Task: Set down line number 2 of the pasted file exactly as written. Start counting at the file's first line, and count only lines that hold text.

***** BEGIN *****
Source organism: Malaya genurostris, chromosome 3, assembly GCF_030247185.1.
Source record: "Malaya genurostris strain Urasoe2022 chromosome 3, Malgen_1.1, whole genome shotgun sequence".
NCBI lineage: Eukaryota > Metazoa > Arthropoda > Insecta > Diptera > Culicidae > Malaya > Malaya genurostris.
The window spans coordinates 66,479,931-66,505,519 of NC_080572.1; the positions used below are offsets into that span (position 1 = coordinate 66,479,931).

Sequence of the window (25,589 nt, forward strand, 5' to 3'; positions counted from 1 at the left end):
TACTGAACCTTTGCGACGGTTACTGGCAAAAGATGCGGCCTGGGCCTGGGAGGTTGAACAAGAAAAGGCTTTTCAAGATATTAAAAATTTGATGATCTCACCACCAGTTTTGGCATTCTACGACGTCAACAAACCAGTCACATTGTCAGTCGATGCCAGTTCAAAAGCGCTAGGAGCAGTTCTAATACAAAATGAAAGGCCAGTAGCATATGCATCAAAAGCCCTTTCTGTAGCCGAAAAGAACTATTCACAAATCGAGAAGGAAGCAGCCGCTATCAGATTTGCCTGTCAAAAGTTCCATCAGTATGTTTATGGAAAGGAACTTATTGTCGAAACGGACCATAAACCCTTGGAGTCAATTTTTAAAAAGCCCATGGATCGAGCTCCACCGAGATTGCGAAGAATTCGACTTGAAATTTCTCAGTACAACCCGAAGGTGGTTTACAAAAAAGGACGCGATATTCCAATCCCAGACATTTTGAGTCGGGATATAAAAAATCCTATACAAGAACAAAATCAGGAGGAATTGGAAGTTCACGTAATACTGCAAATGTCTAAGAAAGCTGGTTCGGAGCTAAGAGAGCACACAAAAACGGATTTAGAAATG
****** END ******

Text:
Source record: "Malaya genurostris strain Urasoe2022 chromosome 3, Malgen_1.1, whole genome shotgun sequence".